Rodnaya Gazeta, June 20, 2003, p. 2

The Stockholm International Peace Research Institute (SIPRI) has announced that in 2002 Russia outpaced the United States in exports of weaponry and military equipment exports: overall, Russia supplied 36% of the world’s arms exports, valued at $4.8 billion.

The SIPRI data conforms with the estimates of the Strategy and Technology Analysis Center in Russia: Russian arms exports amounted to $4.7 billion, or $1 billion than in the previous year.

Russia’s major export item is aircraft and aviation equipment: 70% of all Russia’s arms exports are MiG-29 and Su-27/30 fighters, Mi-17 helicopters, aircraft engines, and so on. Ten percent of exports are ground force weapons and equipment; about 6% are naval weaponry; and only 4% are air defense weapons and hardware.

The major purchasers of Russian arms are India, China, a number of South-East Asian countries, as well as Arab states.

Arms exports are expected to continue growing in 2003.


Rodnaya Gazeta, June 20, 2003, p. 3

After the close of the autumn 2002 Duma session, the Marketing and Social Research Institute (GFK RUS) did a study of the Duma’s image (using a sample representative of 95% of Russian citizens over the age of 16). Comparisons were drawn with some other organizations and institutions.

Eighty-four percent of respondents named the Duma as the organization they hear mentioned most frequently. But only 22% of respondents said they trusted the Duma; whereas 42% said they trusted the presidential administration.

The Duma was second-last on the list of organizations considered useful, with 32% of respondents describing it as such. The presidential administration took second place, with 50% considering it useful – while the Central Bank was first with 53%.

When asked which organization they consider most influential, 66% of respondents named the presidential administration, 65% named the Central Bank, 61% named Gazprom, and 52% named the Duma.

When asked about which organizations take public opinion into account, 29% of respondents said the Duma does; 41% said the presidential administration does; 39% said the United Nations does; 24% said the IMF does; and 19% said that Gazprom does.

Finally, respondents were asked whether members of these organizations are only looking out for their own interests. Gazprom and the Duma scored high on this question, with 69% and 66% of respondents answering in the affirmative. The lowest scores were recorded by the United Nations (44%) and the presidential administration (49%).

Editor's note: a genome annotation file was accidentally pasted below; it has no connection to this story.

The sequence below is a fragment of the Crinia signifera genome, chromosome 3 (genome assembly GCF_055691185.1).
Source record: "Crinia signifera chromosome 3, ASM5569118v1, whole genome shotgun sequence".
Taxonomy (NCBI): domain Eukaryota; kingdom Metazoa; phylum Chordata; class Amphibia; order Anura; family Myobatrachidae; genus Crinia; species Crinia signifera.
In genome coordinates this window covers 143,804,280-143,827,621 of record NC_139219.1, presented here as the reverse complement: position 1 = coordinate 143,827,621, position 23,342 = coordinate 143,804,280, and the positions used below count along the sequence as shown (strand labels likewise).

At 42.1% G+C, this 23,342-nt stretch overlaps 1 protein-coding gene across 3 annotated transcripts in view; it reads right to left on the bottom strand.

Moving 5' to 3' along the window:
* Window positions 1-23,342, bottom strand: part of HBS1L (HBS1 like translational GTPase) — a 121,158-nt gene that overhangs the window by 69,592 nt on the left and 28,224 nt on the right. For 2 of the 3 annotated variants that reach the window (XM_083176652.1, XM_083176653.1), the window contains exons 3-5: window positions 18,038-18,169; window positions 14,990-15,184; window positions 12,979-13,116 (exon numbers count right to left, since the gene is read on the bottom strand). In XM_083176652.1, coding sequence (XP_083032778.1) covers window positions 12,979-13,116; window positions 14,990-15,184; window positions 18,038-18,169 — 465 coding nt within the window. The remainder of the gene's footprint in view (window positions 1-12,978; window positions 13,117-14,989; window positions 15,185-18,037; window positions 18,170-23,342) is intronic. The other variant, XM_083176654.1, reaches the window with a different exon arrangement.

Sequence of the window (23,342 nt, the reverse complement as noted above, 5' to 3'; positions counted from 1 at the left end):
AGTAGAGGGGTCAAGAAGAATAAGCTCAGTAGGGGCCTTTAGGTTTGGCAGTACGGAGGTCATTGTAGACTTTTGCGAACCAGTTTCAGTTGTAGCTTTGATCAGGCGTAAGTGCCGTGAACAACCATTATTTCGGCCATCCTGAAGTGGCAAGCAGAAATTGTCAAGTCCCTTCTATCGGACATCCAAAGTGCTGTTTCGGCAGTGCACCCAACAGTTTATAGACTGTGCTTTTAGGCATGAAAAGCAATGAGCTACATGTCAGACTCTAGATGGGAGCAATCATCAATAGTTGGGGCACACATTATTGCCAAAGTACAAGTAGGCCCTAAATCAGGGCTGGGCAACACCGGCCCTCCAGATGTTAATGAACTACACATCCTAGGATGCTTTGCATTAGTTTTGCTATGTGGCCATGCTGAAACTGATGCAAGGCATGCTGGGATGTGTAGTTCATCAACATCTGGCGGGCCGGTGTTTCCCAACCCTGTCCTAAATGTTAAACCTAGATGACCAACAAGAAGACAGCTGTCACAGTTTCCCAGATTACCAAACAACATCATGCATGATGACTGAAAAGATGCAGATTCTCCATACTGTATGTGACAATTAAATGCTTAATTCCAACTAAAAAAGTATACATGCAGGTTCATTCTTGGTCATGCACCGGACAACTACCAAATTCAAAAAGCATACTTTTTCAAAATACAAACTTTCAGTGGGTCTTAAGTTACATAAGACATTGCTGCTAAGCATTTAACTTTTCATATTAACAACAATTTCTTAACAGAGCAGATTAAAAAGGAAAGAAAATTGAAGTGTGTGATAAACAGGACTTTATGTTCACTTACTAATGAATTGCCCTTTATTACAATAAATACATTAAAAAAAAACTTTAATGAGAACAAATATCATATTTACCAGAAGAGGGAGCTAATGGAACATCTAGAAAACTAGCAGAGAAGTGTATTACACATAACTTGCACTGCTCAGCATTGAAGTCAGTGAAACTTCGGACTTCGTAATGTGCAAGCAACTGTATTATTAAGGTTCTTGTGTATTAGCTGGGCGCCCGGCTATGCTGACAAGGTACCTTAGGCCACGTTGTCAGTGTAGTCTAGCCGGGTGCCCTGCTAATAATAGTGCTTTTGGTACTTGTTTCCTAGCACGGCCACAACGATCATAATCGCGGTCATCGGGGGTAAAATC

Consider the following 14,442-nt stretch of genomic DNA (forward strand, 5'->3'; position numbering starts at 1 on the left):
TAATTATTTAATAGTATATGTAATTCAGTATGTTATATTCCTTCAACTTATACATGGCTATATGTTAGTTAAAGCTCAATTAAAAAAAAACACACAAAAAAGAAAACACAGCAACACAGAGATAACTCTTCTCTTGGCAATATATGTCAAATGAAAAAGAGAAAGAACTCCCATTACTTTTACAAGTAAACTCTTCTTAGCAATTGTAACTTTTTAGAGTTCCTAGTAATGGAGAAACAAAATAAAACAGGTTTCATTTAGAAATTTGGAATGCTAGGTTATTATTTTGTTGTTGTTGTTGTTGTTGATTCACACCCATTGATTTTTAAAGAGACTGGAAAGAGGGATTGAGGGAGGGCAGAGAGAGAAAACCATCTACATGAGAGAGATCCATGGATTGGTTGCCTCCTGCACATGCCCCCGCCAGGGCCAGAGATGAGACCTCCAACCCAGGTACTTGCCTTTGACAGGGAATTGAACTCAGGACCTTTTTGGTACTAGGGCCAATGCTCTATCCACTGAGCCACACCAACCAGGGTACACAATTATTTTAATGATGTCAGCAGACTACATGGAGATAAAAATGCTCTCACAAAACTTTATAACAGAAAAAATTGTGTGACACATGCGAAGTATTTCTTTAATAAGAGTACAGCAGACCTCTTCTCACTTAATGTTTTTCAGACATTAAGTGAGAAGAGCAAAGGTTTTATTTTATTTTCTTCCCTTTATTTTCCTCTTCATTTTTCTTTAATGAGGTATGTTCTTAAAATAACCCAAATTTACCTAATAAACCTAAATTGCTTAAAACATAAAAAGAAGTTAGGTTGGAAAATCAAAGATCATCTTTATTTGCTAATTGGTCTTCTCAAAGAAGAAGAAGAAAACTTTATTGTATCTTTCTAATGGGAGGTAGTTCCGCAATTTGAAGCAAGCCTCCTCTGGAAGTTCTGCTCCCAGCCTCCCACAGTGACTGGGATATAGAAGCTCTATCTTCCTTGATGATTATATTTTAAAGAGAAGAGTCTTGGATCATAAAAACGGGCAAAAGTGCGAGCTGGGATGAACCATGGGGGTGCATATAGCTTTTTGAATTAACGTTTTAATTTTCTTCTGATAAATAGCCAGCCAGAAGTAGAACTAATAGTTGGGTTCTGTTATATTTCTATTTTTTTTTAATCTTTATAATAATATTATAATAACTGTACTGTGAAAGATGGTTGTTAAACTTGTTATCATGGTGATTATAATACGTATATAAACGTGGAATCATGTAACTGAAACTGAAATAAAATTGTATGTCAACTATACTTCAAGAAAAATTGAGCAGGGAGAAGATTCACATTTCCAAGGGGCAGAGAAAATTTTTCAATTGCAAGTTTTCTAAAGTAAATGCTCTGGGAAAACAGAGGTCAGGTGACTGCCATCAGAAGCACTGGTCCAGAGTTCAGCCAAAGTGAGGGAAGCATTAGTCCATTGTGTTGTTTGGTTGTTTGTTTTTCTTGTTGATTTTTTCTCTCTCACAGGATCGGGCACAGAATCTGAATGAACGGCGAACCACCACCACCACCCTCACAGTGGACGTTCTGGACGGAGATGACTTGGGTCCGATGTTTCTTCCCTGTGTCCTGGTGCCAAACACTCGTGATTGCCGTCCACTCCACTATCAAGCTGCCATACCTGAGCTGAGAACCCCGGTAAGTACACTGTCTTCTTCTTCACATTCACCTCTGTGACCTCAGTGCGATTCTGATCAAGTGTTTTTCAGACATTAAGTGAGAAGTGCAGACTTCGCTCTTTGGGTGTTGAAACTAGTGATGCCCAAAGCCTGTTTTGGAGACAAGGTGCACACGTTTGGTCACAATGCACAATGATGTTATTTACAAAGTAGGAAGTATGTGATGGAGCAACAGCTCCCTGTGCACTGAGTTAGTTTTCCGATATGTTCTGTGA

There may have been some changes in public opinion over recent months. But what kind of changes? The Duma has seen two more scandals since then. First, it attacked the ethics of Vladimir Zhirinovsky for his crude language directed against President George W. Bush. Then the Duma stripped Vasily Shandybin of his voting rights for “unethical conduct in the Kremlin”. Shandybin got his voting rights back after two weeks, but the parliament’s popularity rating is unlikely to be increased by that incident.


Rodnaya Gazeta, June 20, 2003, p. 4

Recently, the Duma has completed the list of expenses for each faction, group, and Duma member – so that the people’s representatives could see how much they are costing taxpayers. Between January 1, 2001 and September 30, 2002, the average Duma member received 243,817.97 rubles in “money allowances” – at their disposal for paying assistants, using official cars, telephone, fax, and stationery costs, and so on.

In all, Duma members spent almost 68.324 million rubles on travel during those 21 months. Travel abroad also cost the state a pretty penny; in particular, the official duties of Duma Speaker Gennady Seleznev abroad required $19,589.05; Dmitry Rogozin spent $20,134.43.

The following well-known politicians didn’t claim any state funding for travel abroad: Zhores Alferov, Gennady Semigin, V. Bryntsalov, A. Aslakhanov, and Grigori Yavlinsky. However, total expense claims for travel abroad by Duma members amounted to $411,359.14, or 12,776,302.96 rubles.

Duma members also claimed 56,702,973.06 rubles in expenses for travel within Russia; Dmitry Rogozin spent 1,045,088 rubles.


Nezavisimoe Voennoe Obozrenie, June 20, 2003, p. 2

Between June 9 and June 15, guerrillas in Chechnya blew up 19 cars and armored vehicles; they fired at federal forces 23 times; and set fire to four government buildings.